by Kathleen O. Beitiks
... Continued from frontpage
Holt, McManus, Beutler and Nerenberg are part of the State Bar’s Attorney Emeritus program, set up 10 years ago to tap the experience, wisdom and resources of the state’s retired attorneys.
In order to encourage more participation and to make it financially feasible for the retirees, the State Bar picks up the cost of the attorneys’ bar dues, which run $478 a year. Other perks include free MCLE programs and membership in the bar’s legal services section.
The program gives Beutler, 73, the opportunity to keep up with her legal skills, but at a slower pace. "You miss your work," she says of retirement, "but you don't want constant stress."
Beutler worked for a few years in private practice and retired 11 years ago as general counsel of the Napa Valley Unified School District.
Since then, she spends about one day a week helping abused women file restraining orders.
Until she is physically unable to keep going, Beutler plans to continue with her pro bono activity. "You feel like you are really helping somebody," she says, "especially since these women have usually been abused at least six times before they come in."
In the case of Holt, 82, her work for the state didn't quite prepare her for her work with AIDS patients, but it didn't take long to re-focus her legal skills.
Holt says her "white hair and high heels" combined with her legal background present an element of trust that is essential in working with her AIDS clients. "It makes them feel like I'm a grandma or auntie," she says.
In the past six years, Holt estimates she has worked with more than 100 AIDS patients, helping to draw up power of attorney and health care documents and settling the patients' financial affairs.
Holt says her heart goes out to her AIDS clients who are not only dealing with a deadly disease, but often with hostile, unaccepting relatives.
The emotional part of her work is tough. "I hear a lot of strange things," she says. She's seen mothers curse their dying sons and fathers refuse to see them at all.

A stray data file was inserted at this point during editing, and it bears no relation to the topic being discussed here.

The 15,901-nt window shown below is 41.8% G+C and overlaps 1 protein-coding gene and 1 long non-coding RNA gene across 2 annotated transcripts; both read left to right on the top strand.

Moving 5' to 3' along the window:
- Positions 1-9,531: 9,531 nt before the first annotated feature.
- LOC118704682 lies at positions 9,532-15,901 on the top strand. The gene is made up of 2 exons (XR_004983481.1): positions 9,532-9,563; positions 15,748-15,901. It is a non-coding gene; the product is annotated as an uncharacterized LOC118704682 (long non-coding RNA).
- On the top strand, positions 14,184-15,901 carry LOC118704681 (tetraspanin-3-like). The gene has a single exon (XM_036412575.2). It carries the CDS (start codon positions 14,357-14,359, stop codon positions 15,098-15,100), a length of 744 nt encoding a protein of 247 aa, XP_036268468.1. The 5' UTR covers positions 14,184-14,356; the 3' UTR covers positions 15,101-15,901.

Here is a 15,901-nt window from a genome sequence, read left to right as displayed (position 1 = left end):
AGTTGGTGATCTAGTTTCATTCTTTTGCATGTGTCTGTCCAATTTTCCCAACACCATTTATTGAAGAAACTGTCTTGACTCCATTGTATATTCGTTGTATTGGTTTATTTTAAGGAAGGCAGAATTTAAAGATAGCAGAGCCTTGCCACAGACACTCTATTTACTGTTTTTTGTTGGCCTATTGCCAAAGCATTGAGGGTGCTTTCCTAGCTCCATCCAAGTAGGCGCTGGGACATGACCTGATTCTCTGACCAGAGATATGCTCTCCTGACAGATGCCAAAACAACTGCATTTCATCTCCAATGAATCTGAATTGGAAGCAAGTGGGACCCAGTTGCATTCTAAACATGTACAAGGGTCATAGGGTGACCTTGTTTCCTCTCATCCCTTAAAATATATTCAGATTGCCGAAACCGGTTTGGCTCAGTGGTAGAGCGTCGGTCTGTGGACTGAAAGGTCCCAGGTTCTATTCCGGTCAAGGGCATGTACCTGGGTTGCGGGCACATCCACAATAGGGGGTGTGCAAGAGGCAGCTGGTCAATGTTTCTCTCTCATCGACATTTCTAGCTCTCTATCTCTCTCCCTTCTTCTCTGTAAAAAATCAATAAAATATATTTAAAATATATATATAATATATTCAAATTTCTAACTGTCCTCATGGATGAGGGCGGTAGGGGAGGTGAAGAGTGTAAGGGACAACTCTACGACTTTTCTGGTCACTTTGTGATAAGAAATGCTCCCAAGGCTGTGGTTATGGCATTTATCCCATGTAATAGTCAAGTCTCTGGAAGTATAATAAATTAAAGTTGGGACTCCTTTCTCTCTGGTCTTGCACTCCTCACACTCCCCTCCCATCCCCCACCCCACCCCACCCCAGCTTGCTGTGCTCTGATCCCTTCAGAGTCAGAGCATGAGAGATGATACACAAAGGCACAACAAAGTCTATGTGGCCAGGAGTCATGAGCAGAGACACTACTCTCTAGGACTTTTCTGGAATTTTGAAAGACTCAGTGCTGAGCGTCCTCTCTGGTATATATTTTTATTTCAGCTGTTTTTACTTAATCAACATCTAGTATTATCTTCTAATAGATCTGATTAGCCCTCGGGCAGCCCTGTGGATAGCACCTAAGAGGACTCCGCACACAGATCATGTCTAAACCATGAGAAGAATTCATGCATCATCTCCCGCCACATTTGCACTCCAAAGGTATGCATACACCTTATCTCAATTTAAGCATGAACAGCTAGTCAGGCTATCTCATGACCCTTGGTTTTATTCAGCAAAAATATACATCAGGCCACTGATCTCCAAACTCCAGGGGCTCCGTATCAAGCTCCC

"But when the hospice calls me, I don't ever like to say no," she says.
Richard McManus became a lawyer in the early 1950s and has practiced law in three states. He retired a few years ago as general counsel for a major California bank and now spends his days playing golf, traveling, managing his personal finances and working with the San Diego Volun-teer Lawyer Pro-gram.
McManus, 67, helps clients with guardianship problems; most of the clients are grandparents who suddenly find themselves in a position of raising their grandchildren.
Sometimes the parents of the young children are in jail, are on drugs or have a drinking problem, says McManus. "These folks (grandparents) can't afford attorneys for a variety of reasons," he said. "And they can't get state aid without guardianship. Sometimes they want to get them on their own health insurance plan, plus the fact that the kids are in deep trouble."
As a corporate lawyer, McManus found it satisfying that his work made a large impact on the banking industry.
His work with grandparents also makes an impact, he says, but on an entirely different, more personal level.
Lillian Nerenberg, 76, passed the bar in 1979, but has never made a penny practicing law. Instead, her career has centered around the field of education, teaching political science at a local community college. She retired from teaching in the early 1990s, but continues her longtime pro bono work aiding low income senior citizens with their problems with benefit checks, evictions, physical abuse and consumer issues.
"Some are frail and some are feisty," says Nerenberg. "Some just need a lawyer referral service."
In many instances, Nerenberg says clients come to the Senior Adults Legal Assistance Center for reassurance and advice on power of attorney for health care. "A lot of them have seen friends in nursing homes, helpless, and they don't want to be like that," she said.
Holt, Beutler, McManus and Nerenberg all feel strongly about the benefits of pro bono work, not only for clients, but for themselves.
"It helps me keep in touch with things," says Nerenberg. "You don't have to do it all and there is less pressure."
The recent decrease in federal funding for legal services programs concerns members the bar's Emeritus Attorney program, who see the need for more services to the state's low income residents on a daily basis.
Funding problems are serious, they say, but perhaps an increase in the ranks of pro bono volunteers would help narrow the gap.
"There's a real dearth of volunteers," says McManus. Not only could the legal profession use more pro bono help, "it gives the public a better taste of the law."
McManus thinks a pro bono requirement for all attorneys makes more sense and is more productive than an MCLE requirement. Volunteer work is tougher when you work fulltime, says McManus, "but one hour a month is not going to bust anyone up."